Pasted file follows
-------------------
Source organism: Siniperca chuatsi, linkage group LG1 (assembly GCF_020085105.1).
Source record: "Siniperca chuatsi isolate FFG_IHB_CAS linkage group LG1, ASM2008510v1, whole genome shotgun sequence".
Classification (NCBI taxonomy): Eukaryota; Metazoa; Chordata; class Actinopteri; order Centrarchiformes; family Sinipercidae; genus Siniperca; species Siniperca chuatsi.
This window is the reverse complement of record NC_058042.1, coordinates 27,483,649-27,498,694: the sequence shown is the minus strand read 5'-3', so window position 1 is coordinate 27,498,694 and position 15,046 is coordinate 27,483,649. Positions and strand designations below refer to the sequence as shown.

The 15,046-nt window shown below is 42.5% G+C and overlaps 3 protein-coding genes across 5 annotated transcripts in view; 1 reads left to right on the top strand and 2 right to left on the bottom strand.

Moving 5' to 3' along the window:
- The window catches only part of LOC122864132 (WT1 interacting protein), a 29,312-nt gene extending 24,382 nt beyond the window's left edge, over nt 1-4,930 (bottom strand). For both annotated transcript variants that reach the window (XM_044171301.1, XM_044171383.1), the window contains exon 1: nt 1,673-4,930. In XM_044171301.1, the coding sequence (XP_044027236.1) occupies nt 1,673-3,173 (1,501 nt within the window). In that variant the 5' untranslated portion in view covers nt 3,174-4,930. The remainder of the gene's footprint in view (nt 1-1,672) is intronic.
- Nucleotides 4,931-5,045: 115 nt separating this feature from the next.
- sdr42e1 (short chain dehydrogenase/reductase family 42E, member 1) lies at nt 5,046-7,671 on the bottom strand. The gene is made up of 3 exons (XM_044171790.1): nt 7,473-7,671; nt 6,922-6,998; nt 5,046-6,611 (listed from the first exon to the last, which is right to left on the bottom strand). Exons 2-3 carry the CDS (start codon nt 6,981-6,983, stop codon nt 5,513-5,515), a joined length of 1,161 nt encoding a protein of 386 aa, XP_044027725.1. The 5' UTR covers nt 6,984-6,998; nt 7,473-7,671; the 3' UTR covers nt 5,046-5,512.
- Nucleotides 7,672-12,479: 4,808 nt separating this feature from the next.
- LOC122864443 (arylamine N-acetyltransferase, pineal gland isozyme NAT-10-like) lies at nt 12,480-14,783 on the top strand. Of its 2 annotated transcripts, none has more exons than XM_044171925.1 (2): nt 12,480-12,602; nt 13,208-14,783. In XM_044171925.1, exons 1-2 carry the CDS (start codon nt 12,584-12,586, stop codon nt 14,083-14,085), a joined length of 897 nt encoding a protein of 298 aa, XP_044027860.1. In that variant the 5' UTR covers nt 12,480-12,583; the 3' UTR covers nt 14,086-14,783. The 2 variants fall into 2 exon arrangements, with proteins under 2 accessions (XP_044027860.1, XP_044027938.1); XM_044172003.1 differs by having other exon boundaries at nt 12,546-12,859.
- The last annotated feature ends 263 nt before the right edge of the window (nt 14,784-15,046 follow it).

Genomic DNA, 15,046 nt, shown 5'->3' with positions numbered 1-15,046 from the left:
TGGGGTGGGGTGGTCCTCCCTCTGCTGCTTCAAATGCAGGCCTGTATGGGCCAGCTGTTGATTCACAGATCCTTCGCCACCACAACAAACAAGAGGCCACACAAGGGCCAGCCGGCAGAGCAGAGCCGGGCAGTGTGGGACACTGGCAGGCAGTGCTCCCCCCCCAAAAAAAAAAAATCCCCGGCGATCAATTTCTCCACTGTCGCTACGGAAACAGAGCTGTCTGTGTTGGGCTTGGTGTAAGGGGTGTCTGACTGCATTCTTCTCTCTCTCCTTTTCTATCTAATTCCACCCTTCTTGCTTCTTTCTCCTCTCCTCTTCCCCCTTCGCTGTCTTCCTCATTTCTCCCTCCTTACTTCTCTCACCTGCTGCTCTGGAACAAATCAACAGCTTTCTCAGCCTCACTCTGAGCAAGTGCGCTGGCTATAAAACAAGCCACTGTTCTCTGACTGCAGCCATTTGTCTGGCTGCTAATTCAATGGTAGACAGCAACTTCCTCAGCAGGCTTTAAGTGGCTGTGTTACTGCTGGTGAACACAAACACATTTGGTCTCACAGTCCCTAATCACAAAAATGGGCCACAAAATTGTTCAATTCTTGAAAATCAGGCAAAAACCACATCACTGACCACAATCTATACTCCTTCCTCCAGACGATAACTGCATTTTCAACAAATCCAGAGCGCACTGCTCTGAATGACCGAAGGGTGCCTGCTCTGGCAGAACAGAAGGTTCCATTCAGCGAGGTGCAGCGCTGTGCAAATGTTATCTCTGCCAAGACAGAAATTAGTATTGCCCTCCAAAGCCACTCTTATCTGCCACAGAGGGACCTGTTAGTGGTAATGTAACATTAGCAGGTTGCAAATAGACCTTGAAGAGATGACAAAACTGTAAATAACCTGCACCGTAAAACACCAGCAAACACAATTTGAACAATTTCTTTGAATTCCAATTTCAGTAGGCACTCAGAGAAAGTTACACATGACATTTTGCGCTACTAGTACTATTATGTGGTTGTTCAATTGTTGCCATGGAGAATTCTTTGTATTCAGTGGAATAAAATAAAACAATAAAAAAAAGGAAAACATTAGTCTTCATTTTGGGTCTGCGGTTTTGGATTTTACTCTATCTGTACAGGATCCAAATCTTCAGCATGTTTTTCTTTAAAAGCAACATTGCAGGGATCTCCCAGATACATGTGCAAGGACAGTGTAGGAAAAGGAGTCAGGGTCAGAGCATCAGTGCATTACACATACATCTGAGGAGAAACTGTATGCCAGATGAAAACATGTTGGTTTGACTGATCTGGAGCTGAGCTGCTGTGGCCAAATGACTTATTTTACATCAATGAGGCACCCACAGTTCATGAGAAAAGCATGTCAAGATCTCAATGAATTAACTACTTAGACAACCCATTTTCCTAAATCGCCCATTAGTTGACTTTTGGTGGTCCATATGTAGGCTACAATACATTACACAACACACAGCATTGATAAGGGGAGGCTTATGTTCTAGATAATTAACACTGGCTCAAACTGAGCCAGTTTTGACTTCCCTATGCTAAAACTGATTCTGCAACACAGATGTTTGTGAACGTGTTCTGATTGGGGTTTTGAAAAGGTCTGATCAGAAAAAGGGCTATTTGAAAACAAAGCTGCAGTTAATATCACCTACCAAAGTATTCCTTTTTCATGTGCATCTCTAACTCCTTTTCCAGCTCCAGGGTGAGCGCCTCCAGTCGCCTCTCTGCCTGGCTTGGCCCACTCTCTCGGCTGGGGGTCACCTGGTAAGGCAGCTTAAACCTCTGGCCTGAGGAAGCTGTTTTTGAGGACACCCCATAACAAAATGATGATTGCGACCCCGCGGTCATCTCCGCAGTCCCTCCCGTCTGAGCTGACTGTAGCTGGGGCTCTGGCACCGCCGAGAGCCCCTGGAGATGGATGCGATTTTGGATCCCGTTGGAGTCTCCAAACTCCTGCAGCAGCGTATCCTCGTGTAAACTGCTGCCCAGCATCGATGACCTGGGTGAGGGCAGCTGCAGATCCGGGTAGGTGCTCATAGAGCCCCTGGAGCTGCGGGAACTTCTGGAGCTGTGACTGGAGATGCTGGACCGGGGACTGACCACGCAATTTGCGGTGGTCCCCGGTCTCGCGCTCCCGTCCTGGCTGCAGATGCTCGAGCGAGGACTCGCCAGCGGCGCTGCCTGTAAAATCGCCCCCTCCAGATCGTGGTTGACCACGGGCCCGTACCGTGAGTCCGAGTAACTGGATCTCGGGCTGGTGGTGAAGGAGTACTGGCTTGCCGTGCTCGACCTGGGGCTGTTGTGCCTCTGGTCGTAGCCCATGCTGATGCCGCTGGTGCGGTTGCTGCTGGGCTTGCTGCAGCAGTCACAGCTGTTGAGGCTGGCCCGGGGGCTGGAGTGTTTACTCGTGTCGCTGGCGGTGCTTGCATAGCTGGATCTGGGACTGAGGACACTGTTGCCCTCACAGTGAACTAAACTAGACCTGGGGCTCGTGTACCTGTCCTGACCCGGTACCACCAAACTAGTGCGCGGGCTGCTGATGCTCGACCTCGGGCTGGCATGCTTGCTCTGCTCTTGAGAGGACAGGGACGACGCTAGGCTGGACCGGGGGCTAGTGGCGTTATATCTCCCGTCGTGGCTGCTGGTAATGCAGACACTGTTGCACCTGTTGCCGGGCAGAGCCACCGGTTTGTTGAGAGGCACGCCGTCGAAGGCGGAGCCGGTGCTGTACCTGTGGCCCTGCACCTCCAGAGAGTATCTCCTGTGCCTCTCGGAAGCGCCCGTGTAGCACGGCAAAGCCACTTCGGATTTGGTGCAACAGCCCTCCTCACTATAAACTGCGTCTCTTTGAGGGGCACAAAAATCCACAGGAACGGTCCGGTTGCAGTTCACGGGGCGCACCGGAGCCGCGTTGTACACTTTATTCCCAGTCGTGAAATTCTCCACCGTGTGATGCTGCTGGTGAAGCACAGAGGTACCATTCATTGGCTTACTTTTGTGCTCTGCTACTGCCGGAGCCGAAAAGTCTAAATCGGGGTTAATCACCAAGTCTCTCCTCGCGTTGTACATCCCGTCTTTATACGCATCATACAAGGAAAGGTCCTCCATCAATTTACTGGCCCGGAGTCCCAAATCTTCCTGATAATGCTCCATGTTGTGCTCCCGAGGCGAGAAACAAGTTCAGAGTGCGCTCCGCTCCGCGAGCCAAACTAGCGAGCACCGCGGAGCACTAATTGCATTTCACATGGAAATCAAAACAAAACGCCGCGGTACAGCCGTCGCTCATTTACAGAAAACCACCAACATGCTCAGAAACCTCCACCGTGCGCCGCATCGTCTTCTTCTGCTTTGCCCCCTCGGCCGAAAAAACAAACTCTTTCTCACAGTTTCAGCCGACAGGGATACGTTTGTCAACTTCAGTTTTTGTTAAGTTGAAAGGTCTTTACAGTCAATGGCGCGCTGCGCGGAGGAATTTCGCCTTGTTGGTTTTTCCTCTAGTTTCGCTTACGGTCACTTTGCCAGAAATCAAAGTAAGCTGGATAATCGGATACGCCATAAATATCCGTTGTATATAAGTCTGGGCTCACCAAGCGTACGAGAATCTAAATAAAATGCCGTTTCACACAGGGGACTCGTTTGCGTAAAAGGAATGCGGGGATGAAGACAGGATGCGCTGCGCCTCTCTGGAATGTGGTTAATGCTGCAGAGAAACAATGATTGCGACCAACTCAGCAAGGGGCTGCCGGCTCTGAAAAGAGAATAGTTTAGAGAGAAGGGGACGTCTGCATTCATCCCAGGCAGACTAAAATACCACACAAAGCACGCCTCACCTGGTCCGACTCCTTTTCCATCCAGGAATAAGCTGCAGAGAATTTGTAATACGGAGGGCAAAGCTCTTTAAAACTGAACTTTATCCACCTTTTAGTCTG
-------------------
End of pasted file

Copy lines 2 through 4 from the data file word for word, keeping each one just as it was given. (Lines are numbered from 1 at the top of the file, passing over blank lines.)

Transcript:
Source record: "Siniperca chuatsi isolate FFG_IHB_CAS linkage group LG1, ASM2008510v1, whole genome shotgun sequence".
Classification (NCBI taxonomy): Eukaryota; Metazoa; Chordata; class Actinopteri; order Centrarchiformes; family Sinipercidae; genus Siniperca; species Siniperca chuatsi.
This window is the reverse complement of record NC_058042.1, coordinates 27,483,649-27,498,694: the sequence shown is the minus strand read 5'-3', so window position 1 is coordinate 27,498,694 and position 15,046 is coordinate 27,483,649. Positions and strand designations below refer to the sequence as shown.